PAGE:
For six months Mrs Bhagpuss and I did LDoN dungeons back to back, day after day, week after week. I already knew how to be a good group member, how to main heal, tank, pull, control crowds - the basics - but it was in LDoN that I refined those skills until they were so automatic I didn't need to think, just act. I came to appreciate and understand all the roles in a group and all the abilities of classes I didn't play. I learned tactics and strategies and most importantly I learned how to create, fill and lead a group.
It was, in the most fundamental sense, a formative experience. And yet, for all that, by the time the infamous Gates of Discord expansion arrived and broke up our happy gang (with the help of EQ2 and WoW, of course) I had scarcely any more idea who The Wayfarers were or why I was running six dungeons a night for them than I had when I started.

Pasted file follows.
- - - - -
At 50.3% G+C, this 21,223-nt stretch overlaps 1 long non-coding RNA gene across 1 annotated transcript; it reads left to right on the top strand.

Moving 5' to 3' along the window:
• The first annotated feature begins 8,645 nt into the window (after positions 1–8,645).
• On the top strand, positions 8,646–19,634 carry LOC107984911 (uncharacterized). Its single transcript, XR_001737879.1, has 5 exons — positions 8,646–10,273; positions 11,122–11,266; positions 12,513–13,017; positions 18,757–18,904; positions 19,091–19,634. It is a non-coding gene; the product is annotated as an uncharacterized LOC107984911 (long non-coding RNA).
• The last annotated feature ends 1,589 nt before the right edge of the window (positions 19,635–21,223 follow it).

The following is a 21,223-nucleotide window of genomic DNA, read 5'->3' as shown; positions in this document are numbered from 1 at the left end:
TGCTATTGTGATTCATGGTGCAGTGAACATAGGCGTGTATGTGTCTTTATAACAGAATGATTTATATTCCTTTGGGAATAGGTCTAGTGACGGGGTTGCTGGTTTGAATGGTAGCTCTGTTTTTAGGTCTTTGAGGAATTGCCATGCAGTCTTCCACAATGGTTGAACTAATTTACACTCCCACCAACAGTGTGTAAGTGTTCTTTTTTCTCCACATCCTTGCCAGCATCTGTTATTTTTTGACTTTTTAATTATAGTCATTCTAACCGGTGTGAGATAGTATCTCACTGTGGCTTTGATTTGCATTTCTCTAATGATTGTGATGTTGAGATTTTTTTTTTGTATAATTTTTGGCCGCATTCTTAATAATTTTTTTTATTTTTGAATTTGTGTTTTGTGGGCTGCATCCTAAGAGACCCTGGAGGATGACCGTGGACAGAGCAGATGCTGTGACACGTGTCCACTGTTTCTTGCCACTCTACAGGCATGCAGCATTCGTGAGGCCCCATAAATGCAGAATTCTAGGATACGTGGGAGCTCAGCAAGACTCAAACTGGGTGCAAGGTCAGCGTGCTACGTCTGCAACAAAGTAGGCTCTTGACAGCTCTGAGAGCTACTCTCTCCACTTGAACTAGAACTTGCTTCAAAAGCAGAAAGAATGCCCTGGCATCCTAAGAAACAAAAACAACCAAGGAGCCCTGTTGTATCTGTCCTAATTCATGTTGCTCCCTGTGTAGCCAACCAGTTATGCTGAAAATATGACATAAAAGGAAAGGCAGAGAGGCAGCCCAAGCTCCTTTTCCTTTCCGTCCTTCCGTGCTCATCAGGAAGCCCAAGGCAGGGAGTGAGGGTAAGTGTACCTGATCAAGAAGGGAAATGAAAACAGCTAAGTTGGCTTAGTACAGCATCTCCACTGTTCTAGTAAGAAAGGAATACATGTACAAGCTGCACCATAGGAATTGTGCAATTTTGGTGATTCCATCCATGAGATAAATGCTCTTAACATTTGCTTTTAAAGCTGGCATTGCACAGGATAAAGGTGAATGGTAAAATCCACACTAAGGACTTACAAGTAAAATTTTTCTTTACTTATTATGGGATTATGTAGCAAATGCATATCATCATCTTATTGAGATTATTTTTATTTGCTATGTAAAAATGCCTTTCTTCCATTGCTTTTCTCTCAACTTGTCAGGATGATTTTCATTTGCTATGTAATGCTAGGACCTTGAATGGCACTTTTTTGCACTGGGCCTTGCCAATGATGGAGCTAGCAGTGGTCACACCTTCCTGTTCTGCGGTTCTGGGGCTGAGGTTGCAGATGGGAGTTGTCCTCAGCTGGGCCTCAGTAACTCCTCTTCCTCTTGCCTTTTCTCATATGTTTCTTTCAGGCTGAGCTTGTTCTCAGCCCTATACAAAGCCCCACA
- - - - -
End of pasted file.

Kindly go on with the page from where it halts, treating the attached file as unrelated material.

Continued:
In a couple of weeks or so EQ2's thirteenth expansion, Kunark Ascending, will arrive. I pre-ordered it soon after it was announced and this week I've been prepping. Not by doing the pre-expansion Public Quests; I haven't even seen one of those yet and looking at MJ's account I don't particularly care to. I've been following Feldon's To-Do List.
So far I have completed everything apart from the Greenmist Heritage Quest, which I started last night. My Berserker already knew Goblish and he did the Underdepths Saga back when Terrors of Thalumbra came out last year so those came pre-ticked.
The two colored tome language quests, Black and Red (although Red has now been removed from the pre-req as not req'd after all) were short and simple but To Speak As A Dragon is a famously time-consuming proto-epic that I've been avoiding for fourteen years. Well, I've done it now and all I can say is thank Brell I waited until I had a level 100 character with 150% flying speed and a wealth of instant travel options. Even without any fighting it took me nearly six hours!